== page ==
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Adele and Mika

These two girls are forever friends and were brought into the rescue centre when we had some volunteer vets in country. They were tiny puppies and one was found in an open hole in a suburb – a caring passerby had lifted her out and brought her in to the centre. The other was found alive with two other siblings when their mother had been killed by a passing car. Two other puppies were adopted out leaving Adele alone. The vets took the two of the puppies and nurtured them, until their volunteer time was over and they left Malawi. Concerned that the two girls would not do well in the rescue centre aka clinic we promised we would take them across to the shelter section. They have grown into beautiful ladies and Adele has a very special drawling yodel greeting when she sees us. Mika is very affectionate and loves to jump up onto something like a window ledge or the table outside to be at our eye level.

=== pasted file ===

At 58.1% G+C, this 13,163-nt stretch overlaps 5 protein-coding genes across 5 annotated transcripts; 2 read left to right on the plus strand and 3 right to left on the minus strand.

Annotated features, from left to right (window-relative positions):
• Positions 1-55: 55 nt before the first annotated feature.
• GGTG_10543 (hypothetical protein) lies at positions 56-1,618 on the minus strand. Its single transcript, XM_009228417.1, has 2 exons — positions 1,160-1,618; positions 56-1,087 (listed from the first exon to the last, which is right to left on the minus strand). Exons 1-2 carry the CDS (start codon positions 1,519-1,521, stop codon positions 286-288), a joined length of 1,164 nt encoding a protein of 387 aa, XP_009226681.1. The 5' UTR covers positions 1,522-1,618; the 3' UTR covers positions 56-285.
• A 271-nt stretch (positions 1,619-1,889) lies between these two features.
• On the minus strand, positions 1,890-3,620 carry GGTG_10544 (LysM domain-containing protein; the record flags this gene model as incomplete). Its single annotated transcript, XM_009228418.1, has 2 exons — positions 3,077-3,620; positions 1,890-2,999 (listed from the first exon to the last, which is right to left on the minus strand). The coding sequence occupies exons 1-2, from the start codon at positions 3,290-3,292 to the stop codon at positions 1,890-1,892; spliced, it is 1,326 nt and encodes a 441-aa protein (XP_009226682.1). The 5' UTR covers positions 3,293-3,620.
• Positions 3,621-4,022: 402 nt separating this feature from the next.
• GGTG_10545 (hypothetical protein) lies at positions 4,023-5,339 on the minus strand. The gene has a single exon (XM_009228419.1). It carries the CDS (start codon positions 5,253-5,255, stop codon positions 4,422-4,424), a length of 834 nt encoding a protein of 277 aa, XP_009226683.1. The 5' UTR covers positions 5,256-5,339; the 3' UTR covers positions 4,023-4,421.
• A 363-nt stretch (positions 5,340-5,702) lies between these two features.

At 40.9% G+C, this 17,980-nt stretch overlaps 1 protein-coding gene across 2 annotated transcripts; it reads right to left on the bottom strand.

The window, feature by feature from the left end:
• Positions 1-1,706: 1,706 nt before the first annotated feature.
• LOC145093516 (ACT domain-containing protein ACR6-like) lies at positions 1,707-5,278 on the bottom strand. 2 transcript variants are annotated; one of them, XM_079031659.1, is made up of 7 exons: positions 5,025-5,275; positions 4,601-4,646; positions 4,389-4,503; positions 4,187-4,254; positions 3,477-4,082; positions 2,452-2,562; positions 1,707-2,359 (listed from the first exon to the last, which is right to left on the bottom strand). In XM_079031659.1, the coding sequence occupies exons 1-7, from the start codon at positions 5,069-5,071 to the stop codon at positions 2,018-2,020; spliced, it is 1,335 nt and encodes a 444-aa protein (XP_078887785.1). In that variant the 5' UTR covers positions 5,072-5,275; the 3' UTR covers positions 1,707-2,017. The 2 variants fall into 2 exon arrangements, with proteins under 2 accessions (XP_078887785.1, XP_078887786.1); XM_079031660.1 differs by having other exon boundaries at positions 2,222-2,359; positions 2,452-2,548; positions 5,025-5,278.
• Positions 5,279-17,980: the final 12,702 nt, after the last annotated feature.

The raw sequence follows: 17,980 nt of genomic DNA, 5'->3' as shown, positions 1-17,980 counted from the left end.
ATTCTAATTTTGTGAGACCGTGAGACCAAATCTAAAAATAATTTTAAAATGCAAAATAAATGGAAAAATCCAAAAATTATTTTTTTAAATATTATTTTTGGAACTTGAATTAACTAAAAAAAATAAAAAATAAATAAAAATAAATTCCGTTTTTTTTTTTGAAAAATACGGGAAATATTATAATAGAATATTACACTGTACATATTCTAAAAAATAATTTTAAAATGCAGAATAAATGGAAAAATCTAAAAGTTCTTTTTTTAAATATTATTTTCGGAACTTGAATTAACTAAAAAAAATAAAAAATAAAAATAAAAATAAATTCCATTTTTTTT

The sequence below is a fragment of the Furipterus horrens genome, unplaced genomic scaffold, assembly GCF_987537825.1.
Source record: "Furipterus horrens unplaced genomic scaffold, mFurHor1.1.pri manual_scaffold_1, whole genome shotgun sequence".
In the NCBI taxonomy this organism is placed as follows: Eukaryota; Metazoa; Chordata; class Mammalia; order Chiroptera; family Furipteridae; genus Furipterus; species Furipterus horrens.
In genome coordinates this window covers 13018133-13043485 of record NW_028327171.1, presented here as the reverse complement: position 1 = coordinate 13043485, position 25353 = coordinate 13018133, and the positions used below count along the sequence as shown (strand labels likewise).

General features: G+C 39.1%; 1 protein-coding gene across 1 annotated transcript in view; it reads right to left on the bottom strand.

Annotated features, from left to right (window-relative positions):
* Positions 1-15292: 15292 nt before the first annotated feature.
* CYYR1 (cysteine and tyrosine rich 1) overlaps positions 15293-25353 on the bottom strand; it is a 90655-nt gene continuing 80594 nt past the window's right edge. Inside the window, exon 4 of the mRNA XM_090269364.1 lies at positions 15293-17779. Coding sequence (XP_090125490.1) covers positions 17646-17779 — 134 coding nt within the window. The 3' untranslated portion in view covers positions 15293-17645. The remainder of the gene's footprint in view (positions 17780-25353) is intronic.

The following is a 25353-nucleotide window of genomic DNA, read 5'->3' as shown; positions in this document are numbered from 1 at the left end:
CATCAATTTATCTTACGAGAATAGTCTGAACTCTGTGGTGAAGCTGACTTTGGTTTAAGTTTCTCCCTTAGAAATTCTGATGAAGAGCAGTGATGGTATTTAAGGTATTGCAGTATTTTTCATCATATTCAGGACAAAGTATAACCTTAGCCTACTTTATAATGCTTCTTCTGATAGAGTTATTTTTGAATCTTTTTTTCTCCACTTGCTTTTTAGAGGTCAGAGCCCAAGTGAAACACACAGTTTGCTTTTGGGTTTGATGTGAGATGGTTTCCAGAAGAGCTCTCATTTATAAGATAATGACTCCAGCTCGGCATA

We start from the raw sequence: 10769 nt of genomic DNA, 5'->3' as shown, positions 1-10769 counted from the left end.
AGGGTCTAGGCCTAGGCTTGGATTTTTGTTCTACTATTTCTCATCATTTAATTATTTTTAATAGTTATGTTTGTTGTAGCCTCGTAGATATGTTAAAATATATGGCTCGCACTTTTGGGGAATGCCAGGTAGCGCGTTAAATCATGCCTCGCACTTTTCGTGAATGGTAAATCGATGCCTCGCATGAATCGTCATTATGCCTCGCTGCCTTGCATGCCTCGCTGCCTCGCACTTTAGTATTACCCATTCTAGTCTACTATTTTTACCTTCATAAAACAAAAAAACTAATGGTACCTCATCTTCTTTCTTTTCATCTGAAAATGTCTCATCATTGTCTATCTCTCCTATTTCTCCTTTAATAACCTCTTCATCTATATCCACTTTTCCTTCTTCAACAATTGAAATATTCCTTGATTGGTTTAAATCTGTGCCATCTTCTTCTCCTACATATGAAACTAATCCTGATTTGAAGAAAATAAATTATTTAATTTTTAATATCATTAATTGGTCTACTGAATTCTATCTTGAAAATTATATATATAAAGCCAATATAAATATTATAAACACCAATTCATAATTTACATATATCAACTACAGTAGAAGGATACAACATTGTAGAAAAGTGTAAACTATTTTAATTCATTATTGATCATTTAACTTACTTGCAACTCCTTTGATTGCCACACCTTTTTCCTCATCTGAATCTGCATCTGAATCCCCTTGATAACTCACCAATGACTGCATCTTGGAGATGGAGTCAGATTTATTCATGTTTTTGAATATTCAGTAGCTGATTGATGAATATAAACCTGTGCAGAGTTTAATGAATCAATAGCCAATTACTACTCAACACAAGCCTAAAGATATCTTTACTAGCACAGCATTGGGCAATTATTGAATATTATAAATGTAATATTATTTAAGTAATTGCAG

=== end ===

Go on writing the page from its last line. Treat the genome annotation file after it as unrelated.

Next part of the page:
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Chuck and Laila

Chucky was found wandering in a rural setting of Malawi, very neglected, hurt and untrusting of humans, with sores on his ears and face he was in pain so obviously reactive aka aggressive when approached by people. Chucky came into ARC and had is wounds treated and was given medication, but after living at the centre for a few months became slightly aggressive again and had to be moved to our section next door where he could have his own space for part of the day and just unwind. He became a different dog and eventually we were able to pair him up with Laila who was rescued from being stoned in an area nearby a school. Our Director Dr Ssuna’s daughter saw him being abused and alerted the rescue centre and Laila came in for care and attention. She was extremely timid and untrusting of humans and she and Chucky formed an alliance of insecurities, which has built them into a great pair of loving trusting doggies. Chucky has developed cataracts in both eyes, but knows his way around our garden area adjacent to his kennel that he shares with Laila, so they both live together happily. They are both special dogs (aren’t they all?)